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Conference will detail Missouri's earthquake history, future risk

Monday, February 13, 2012 | 4:43 p.m. CST; updated 10:17 a.m. CST, Tuesday, February 14, 2012

*CORRECTION: Phillip Gould's first name is spelled with two Ls. An earlier version of this article incorrectly spelled his first name.

COLUMBIA — People thought it was divine punishment. Missouri was turning into hell before their eyes.

Animals screamed, fires burned and the Mississippi River ran backward. Sulfurous vapors saturated the atmosphere, "causing total darkness," wrote Eliza Bryan, a 31-year-old woman living in New Madrid in 1816.

She was describing the violent earthquake that struck the region on Dec. 16, 1811.

Theater professor Cheryl Black will perform Bryan's letter in the reader's theater portion of an MU-sponsored conference called "It's Your Fault," which will be held Saturday to commemorate the 200th anniversary of the monumental earthquakes in Missouri's New Madrid Seismic Zone.

The reader's theater will be preceded by four lectures on topics including the region's cultural history and earthquake seismology. Although the eyewitness accounts selected for the reader's theater provide no data, they still give a picture of history.

"It's another way of presenting scholarly research," Black said. "It's the human experience, the very personal and subjective impact on individuals."

The tongue-in-cheek title implies the responsibility that the conference will emphasize.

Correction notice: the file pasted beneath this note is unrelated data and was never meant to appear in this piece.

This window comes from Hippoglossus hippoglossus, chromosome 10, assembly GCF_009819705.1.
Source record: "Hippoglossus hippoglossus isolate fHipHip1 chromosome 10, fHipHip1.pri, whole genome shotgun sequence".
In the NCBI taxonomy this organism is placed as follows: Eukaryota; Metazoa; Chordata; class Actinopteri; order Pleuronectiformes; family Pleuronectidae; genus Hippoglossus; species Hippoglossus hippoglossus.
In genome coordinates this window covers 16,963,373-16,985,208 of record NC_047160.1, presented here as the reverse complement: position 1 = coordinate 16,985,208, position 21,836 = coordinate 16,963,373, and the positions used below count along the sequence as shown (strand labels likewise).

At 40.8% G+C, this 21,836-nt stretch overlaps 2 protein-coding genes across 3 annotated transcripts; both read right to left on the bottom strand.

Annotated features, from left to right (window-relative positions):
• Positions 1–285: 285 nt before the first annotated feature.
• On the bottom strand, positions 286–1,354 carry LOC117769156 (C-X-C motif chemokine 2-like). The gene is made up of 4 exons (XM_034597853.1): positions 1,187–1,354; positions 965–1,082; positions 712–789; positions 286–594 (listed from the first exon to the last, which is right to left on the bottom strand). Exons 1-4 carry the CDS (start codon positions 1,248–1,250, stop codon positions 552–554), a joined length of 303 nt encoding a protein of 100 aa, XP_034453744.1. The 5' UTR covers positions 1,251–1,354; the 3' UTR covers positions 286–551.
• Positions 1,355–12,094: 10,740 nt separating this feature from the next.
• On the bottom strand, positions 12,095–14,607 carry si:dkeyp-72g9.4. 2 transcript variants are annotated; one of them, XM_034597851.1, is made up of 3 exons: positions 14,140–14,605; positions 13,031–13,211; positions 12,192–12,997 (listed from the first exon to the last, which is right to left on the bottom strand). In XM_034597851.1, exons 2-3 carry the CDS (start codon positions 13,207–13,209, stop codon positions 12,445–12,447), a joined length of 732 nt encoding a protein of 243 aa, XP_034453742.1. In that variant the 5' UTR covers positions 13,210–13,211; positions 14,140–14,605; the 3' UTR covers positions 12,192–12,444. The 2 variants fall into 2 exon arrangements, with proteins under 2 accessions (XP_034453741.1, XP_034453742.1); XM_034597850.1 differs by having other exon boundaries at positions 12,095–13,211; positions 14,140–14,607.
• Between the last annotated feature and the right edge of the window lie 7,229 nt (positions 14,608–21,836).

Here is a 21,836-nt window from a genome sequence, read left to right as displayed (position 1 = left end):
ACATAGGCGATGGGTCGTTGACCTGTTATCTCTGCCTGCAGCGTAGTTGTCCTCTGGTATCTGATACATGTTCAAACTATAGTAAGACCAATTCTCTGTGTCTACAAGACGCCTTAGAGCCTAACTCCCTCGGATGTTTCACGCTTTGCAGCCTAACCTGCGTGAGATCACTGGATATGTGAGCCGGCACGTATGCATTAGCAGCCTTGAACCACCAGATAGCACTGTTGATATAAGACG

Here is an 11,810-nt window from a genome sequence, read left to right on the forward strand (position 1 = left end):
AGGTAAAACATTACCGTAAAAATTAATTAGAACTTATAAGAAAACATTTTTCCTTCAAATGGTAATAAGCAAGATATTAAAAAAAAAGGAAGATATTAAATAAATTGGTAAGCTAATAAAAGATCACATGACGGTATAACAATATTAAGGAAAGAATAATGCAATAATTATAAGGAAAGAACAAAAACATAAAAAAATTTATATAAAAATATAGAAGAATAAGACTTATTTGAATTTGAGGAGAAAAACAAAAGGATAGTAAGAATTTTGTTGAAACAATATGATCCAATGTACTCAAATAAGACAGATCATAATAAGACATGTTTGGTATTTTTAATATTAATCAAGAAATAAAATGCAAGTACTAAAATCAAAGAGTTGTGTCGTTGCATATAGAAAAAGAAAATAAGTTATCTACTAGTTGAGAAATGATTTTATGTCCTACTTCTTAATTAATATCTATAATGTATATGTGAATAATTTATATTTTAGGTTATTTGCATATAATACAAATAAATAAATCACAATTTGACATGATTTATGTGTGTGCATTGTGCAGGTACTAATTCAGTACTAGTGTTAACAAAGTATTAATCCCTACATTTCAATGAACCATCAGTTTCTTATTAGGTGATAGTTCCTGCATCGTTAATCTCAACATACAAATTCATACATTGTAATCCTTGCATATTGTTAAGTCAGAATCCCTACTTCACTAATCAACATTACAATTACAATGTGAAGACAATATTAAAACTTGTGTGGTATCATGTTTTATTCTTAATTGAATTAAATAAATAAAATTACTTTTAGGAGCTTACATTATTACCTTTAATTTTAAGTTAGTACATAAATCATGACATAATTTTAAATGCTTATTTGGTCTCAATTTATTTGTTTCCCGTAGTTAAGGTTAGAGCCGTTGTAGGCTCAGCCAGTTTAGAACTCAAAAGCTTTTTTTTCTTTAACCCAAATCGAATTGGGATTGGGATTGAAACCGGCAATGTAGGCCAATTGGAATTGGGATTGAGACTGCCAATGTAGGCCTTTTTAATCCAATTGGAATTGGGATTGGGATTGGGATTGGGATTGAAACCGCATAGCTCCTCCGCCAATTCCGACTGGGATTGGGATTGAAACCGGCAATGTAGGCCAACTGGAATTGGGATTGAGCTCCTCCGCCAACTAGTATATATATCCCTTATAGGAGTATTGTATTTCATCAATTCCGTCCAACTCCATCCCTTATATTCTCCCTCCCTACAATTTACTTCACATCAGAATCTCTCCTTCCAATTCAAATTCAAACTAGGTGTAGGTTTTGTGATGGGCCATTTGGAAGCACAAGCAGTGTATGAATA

One of the lecturers, Phillip Gould*, a senior professor of engineering at Washington University in St. Louis, said the question is not if quakes of this scope will happen again, but when.

Paleoseismic information uncovered since the well-documented earthquakes of 1811 to 1812 shows a history of earthquakes in the New Madrid region every 300 to 500 years, and time is ticking, Gould said.

The three largest in a series of earthquakes and tremors in the New Madrid Seismic Zone occurred between December 1811 and February 1812. They were felt as far north as Pennsylvania and as far southeast as South Carolina. The Richter scale didn't exist then, but scientists estimate magnitudes between 7.0 and 8.6.

Columbia is about 273 miles from New Madrid.

"If we had quakes of that magnitude today, we would feel it in Columbia," said Christine Montgomery, a grant writer for MU libraries who is coordinating the conference. "We would have buildings shaking."

Although Gould will focus on how the government and community can mitigate earthquake damage, he also said some dangers might not be preventable.

"The sheer magnitude of these kinds of events make it hard for anyone to say we're well-prepared," Gould said.

The earthquakes in New Madrid were intraplate earthquakes, a rare breed, Montgomery said. Intraplate earthquakes occur on faults at the interior of tectonic plates, rather than at plate boundaries.

This makes it even harder to understand them.

"It'll probably be frustrating to people who want a definite answer, but it's important to know the scientific community is still trying to understand why we experience earthquakes in that particular area," Montgomery said.

Montgomery said that for this reason, she hopes not only the scientific community, but also city officials and the general public, will take advantage of the conference.

"It's Your Fault" will be held from 12:30 p.m. to 4 p.m. Saturday in the Chamber Auditorium at the MU Student Center. The conference is free and open to the public.


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